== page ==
The Constructive Cambodian
Lift's senior writers comment on key issues in the Kingdom
Tong Soprach explains how immmigration reform and improved employment must go hand in hand.
At any given time at the Phnom Penh International Airport or the Kingdom’s borders with Thailand and Vietnam, young Cambodians can be found streaming out of the Kingdom to find work abroad. Malaysia, Korea, Japan, Taiwan, Thailand and Vietnam are but some of the places that Cambodian youth depart for seeking employment opportunities not available in Cambodia, in order to support their families back home.
One explanation for this exodus, espoused by people of a protectionist persuasion, is that there are too many illegal immigrants; many from the same countries Cambodians are going to, who are living and working in the Kingdom. This argument suggests that foreigners are snatching up jobs that would otherwise employ young Cambodians.
There is an immigration law and labour law in place that threatens illegal workers with deportation if found out, but as with many laws in the Kingdom it’s enforcement is inconsistent. But if employment is a priority of the government, why aren’t they cracking down in the same way that Thailand and Vietnam have recently done to Cambodians illegally working in their countries?
Instead of serving its intended purposes, the immigration law, which was approved in 1994, serves the ruling party’s political agenda. For example, when 20 Uighur refugees seeking asylum in Cambodia were deported back to China by Cambodian authorities last December, the aforementioned law was used to support the decision, despite the fact that human rights groups and international agencies said that Cambodia was violating international law when they sent the refugees back to their homeland. Two Red Shirt activists suspected of involvement in a bombing attack in Bangkok were sent back to Thailand in July this year, and just last week the Cambodian government announced the closure of a UNHCR shelter where 62 Vietnamese Montangard refugees are waiting for asylum. The immigration law has proven useful in these high profile situations, but the number of immigrants involved is somewhat insignificant when compared with the number of illegal workers who go unnoticed.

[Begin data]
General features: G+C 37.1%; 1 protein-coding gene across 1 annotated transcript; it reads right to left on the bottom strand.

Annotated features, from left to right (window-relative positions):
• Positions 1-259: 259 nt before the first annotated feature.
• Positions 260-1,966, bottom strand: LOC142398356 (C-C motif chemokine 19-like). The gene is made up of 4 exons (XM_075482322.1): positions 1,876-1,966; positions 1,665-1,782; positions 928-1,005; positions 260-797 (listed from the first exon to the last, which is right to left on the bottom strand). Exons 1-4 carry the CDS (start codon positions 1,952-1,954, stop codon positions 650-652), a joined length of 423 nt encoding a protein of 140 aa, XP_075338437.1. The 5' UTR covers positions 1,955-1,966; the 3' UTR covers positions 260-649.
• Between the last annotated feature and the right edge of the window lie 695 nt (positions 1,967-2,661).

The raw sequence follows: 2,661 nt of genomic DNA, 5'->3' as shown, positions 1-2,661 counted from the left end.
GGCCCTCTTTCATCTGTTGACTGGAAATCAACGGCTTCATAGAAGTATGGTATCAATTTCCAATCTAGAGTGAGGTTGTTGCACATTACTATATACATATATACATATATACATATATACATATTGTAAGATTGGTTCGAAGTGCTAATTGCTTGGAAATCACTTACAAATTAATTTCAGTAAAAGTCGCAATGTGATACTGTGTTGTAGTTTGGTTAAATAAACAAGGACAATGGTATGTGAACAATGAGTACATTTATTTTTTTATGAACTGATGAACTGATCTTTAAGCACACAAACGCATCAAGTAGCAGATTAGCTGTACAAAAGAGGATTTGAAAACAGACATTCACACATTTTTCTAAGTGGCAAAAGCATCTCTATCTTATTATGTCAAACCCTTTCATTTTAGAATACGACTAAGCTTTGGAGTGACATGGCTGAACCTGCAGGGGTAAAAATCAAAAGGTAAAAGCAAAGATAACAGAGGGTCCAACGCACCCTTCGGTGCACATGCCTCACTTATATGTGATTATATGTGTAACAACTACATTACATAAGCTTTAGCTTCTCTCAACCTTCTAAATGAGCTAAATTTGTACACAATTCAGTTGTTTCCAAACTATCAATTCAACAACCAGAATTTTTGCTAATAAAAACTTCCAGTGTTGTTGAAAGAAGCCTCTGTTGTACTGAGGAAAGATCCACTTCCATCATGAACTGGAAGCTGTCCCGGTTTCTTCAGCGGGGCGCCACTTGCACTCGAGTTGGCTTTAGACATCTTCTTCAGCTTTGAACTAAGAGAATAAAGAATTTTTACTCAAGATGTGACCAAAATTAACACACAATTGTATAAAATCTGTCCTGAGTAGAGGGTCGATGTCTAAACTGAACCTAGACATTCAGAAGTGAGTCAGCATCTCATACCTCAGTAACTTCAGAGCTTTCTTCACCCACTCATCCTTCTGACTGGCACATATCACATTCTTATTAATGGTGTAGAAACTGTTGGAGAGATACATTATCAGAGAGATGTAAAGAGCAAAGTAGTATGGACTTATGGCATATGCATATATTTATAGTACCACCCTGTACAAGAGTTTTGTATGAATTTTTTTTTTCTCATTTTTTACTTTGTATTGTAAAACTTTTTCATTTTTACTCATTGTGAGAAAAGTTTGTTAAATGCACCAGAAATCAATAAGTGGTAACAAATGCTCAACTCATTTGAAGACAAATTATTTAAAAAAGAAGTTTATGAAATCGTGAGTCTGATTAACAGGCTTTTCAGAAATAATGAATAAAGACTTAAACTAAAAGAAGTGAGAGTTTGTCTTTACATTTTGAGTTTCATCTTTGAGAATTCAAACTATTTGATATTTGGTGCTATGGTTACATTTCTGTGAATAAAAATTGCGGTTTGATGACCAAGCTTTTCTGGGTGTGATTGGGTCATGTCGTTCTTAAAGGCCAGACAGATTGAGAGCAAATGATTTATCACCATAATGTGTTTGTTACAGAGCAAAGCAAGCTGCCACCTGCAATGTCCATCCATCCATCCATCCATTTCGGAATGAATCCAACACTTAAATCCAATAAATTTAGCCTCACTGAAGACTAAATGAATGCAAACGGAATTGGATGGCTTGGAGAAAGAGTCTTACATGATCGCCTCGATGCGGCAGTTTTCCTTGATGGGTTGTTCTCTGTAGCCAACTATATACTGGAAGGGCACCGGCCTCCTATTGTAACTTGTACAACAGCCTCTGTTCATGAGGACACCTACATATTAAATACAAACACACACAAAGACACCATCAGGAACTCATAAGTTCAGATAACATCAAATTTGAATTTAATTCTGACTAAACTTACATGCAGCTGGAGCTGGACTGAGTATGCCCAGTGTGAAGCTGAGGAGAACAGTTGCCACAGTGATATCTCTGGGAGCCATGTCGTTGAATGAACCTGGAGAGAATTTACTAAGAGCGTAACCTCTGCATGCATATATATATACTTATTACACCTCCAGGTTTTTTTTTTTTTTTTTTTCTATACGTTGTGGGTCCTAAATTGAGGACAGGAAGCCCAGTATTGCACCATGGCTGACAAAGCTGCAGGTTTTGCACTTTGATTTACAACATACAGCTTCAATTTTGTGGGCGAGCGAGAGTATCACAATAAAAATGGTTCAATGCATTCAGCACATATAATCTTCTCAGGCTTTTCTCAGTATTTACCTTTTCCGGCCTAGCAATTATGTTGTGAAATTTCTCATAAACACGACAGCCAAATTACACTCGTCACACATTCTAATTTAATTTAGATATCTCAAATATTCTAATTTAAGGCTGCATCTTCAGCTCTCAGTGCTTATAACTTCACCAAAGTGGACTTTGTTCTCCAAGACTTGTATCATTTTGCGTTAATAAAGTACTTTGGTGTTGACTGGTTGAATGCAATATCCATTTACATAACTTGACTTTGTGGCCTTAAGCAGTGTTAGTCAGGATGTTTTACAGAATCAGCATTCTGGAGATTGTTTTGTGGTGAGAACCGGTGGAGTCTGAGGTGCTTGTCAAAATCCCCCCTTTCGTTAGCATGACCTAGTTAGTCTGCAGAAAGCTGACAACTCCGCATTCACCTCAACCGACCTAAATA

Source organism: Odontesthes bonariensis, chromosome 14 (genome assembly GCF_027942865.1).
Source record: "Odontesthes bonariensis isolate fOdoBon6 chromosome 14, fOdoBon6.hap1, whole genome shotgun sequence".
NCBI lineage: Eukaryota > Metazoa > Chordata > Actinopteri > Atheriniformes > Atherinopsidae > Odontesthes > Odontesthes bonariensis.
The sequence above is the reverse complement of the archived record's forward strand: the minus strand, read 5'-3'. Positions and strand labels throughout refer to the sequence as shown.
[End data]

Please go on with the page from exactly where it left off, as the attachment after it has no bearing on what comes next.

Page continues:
The laws most important purpose, to ensure that Cambodians are first in line for any job openings, is not happening. One field where this trend is particularly alarming is in manufacturing, where the cost of training, quality control, utilities, salaries and taxation make it very difficult for entrepreneurs to generate employment opportunities. Although the government has stepped in to support some sectors, rice producers being a recent example, the state rarely provides assistance to people in the private sector, and therefore investors are often unable to get their business off the ground before they have to shut it down.
A friend of mine was doing quite well with a paper production plant that employed 30 of his fellow countrymen, however; the costs he had to incur each month to keep the business afloat were simply too much and now, he runs a tourism business with two employees. He had to tell the other 28 people who relied on his business for their livelihood that they were out of a job. Not an easy reality to face given the difficulty reentering the workforce in the current economic climate.
There is some hope, though, for young Cambodians. For those who wish to pursue further education but miss out on government scholarships, a few banks and microfinance institutions are now offering low interest loans to students. An increasing number of the wealthy owners of private universities are also giving loans from their own pocket to be paid back upon graduation. With luck, this will help reduce youth unemployment in Cambodia. Especially because, according to World Bank estimations, the Kingdom’s economic growth is only able to generate about 30,000 new jobs each year, when the number of young people entering the work force has increased to about 300,000 per year.
If nothing is done to address this issue, further nationwide youth unemployment and internal unrest will ensue. Therefore, while there are existing measures to curb this problem, they need to be expanded upon. The government should look to enforce the immigration law more rigorously to curb illegal foreign workers in Cambodia. This will help reduce the number of young Cambodians who are forced to make the migration in the other direction. It is not only the job of the government however, domestic businesses and banks must also ensure that they are creating as many jobs as possible for Cambodian workers. One job may seem insignificant in the grand scheme of things, but it is a chance for a struggling Cambodian to get on their feet, and that is truly something worth standing up for.
Q: Are illegal immigrants stopping Cambodians from getting jobs?